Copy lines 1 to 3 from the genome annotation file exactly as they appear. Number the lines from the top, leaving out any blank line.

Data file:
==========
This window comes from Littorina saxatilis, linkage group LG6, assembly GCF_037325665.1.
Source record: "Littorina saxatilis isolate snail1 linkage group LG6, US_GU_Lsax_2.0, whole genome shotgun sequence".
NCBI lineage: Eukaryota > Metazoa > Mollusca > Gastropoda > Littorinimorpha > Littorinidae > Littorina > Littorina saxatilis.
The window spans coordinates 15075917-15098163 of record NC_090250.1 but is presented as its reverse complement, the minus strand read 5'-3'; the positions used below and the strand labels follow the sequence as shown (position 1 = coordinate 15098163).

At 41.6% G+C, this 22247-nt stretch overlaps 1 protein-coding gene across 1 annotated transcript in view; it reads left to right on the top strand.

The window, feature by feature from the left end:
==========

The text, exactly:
This window comes from Littorina saxatilis, linkage group LG6, assembly GCF_037325665.1.
Source record: "Littorina saxatilis isolate snail1 linkage group LG6, US_GU_Lsax_2.0, whole genome shotgun sequence".
NCBI lineage: Eukaryota > Metazoa > Mollusca > Gastropoda > Littorinimorpha > Littorinidae > Littorina > Littorina saxatilis.